Farm smallholdings for sale

In line with the current demand for all types of rural properties and land, smallholdings for sale are highly sought after by those seeking a country lifestyle; an added incentive is that they can offer self-sufficient living.

This article explains:

  • What a smallholding is
  • The appeal of a smallholding
  • The types of buyers that they attract
  • Opportunities from ownership
  • What to think about when looking for smallholdings for sale

Dive in to discover more about living the rural dream!

What is a smallholding?

The definition of a smallholding is indistinct – while they are widely regarded as being a productive farm of less than 50 acres, the Collins dictionary defines a smallholding as a piece of land used for farming which is smaller than a normal farm.

A smallholding is a residential site that has more land than a garden area but is not a commercial farm. Often, the land is used for a mixture of crop growing, livestock and woodland along with grassland; essentially, a small mixed farm.

A rural smallholding with far reaching views.

The appeal of a smallholding for sale

The Covid-19 effect and the rise in working from home has made the notion of selling a house in the town or city and buying a potentially bigger property in a rural area an attractive reality. Buyers realise that they can get better value by searching further away from urban areas, and the uptake in interest for country houses, farms, equestrian smallholdings and grazing land of all descriptions offers an opportunity for many remote farmers to capitalise on the current market.

Traditional smallholding buyers are now up against greater competition from a range of purchasers and rising land values in some areas is inevitably pushing up the price of rural smallholdings for sale. According to estate agents, a major factor in many sales is the condition of the house, while rural properties with far reaching views generate a lot of interest as do all types of equestrian properties.

The average value of farmland in England and Wales reached £7,000 an acre for the first time since 2019 according to Knight Frank’s Farmland Index, Q2 2021, and predictions are that prices will continue to rise.

Growing interest

Richard Saunders, Managing Director of Land Rich, said he has seen an increased demand for rural properties from developers and independent buyers. He commented:

During the pandemic, we have seen a large proportion of people wanting to move away from towns and cities to have the flexibility of working from home and have a better work-life balance.

This is backed up by analysis carried out by Rightmove in the summer of 2020. The data showed that enquiries for rural properties from urban residents has risen by 126% in June and July versus the previous year, with city dwellers in Liverpool, Edinburgh, Birmingham and London topping the list of those dreaming of a country-style life. However, smallholding ownership is a lifestyle choice rather than a viable business proposition.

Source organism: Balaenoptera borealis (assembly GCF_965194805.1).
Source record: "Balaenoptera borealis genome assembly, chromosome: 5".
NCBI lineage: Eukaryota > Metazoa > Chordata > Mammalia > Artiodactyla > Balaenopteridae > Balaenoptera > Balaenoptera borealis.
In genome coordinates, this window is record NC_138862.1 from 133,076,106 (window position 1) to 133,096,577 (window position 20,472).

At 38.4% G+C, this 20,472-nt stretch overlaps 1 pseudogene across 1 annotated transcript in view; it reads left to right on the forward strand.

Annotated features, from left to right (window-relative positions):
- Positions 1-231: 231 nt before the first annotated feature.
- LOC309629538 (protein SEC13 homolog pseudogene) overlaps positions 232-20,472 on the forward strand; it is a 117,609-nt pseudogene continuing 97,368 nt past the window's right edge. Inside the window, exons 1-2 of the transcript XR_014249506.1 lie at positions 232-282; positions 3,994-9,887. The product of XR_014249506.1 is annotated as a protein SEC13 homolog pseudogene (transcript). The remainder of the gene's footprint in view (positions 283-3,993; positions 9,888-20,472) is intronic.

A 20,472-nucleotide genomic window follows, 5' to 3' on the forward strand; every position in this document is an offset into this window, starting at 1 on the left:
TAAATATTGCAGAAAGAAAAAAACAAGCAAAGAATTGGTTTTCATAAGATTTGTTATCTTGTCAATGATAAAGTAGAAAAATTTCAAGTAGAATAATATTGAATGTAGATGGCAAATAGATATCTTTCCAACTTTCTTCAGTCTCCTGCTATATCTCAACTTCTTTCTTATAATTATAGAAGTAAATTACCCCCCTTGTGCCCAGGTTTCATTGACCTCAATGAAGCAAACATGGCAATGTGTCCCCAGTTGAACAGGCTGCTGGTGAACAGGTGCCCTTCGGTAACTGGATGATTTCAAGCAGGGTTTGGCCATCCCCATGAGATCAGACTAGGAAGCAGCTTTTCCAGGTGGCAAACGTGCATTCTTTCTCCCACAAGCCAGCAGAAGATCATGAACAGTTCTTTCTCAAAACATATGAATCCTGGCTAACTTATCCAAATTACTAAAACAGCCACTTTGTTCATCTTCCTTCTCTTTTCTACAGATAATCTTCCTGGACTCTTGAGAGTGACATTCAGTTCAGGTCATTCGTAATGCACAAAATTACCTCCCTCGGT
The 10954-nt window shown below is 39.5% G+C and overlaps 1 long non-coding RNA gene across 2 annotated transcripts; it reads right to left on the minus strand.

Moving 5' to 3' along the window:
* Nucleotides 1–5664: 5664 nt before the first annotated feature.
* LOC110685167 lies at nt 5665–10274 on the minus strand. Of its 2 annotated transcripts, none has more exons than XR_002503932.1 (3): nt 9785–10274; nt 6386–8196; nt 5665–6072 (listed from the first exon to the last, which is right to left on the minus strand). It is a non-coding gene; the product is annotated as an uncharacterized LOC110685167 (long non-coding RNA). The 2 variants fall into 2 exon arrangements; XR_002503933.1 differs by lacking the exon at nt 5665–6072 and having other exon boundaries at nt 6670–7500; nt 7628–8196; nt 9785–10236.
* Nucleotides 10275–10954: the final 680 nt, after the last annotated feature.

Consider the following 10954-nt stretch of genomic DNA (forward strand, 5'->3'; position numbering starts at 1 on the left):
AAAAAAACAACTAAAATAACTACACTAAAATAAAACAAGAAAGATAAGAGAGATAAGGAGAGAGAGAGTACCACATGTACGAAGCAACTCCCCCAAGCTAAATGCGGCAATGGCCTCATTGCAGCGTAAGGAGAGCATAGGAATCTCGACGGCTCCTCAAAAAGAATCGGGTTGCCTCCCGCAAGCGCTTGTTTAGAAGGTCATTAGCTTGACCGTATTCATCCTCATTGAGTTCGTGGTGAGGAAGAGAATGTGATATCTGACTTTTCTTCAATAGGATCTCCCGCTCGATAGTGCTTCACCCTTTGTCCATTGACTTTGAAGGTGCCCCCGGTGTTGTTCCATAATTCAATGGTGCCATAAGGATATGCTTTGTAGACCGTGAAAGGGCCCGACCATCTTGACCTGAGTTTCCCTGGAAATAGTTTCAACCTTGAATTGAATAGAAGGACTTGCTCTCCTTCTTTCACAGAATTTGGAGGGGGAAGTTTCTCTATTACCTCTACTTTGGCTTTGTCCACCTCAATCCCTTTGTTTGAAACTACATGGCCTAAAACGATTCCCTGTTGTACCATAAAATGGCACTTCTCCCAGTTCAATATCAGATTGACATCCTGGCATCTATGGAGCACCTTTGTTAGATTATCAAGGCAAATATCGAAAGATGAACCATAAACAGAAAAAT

Due to smallholdings not being a hugely attractive revenue stream and the regulations involved in making them viable, farmers struggled to keep the farms or pass them through the generations. This has forced older generation farmers to look at exit plans for land which may sit outside the settlement boundary, but has the possibility of being promoted through the Local Plan, giving the opportunity for landowners and developers/promoters to team up.

Mr Saunders added that Land Rich has disposed of some paddocks with no immediate development opportunity, but developers were willing to pay a 20%-30% uplift on agricultural value and had an overage for the landowner arranged for when planning is one day achieved.

With more focus on biodiversity net gain, this type of arrangement for land within smallholdings for sale and similar properties will become ever more popular, he added.

Country houses offer the rural dream

The market for country houses, equestrian smallholdings and similar rural properties with a small area of land is strong, affirmed Joe Martin, head of Strutt & Parker’s Ludlow office, adding:

There is a strong demand for properties with a parcel of land, smallholdings, and those that have the potential to create one. This sentiment has largely been driven by the pandemic, and the heightened desire held by many to live out the country idyll.

Property with land gives an opportunity to create this, while also providing control and a protected view. In Shropshire and Herefordshire in particular, many buyers venturing here are searching for something with enough land to keep chickens, sheep and pigs, coupled with the desire to live more self-sufficiently.

A smallholding very much ties into the idea of sustainable living, something which has been bolstered by the environmental movement, increased eco-consciousness and interest in British farming. In the West Midlands, rural properties can be more ‘off-grid’ than in less remote parts of the country, with private bore holes and spring water supplies, homes with wind turbines and room for PV panels. These go hand-in-hand with vegetable gardens and rearing your own livestock.

Starting a smallholding can be hard work, but small farmers and smallholders are more than willing to give advice and insight into how to get set up, from sheep breeds to fencing materials. There are communities and forums you can tap into, and a real desire to help your neighbours sits at the heart of countryside living.

Coronavirus has meant that a younger demographic are entering into this sort of lifestyle as many have the ability to adopt more flexible working patterns.

Demand in this part of the market remains strong and shows little let up, albeit dogged by a lack of supply of such rural properties. Herefordshire and Shropshire are very much emerging markets, highlighted over the past year or so by the increased time many have spent in the countryside and those who have travelled through lesser-known counties.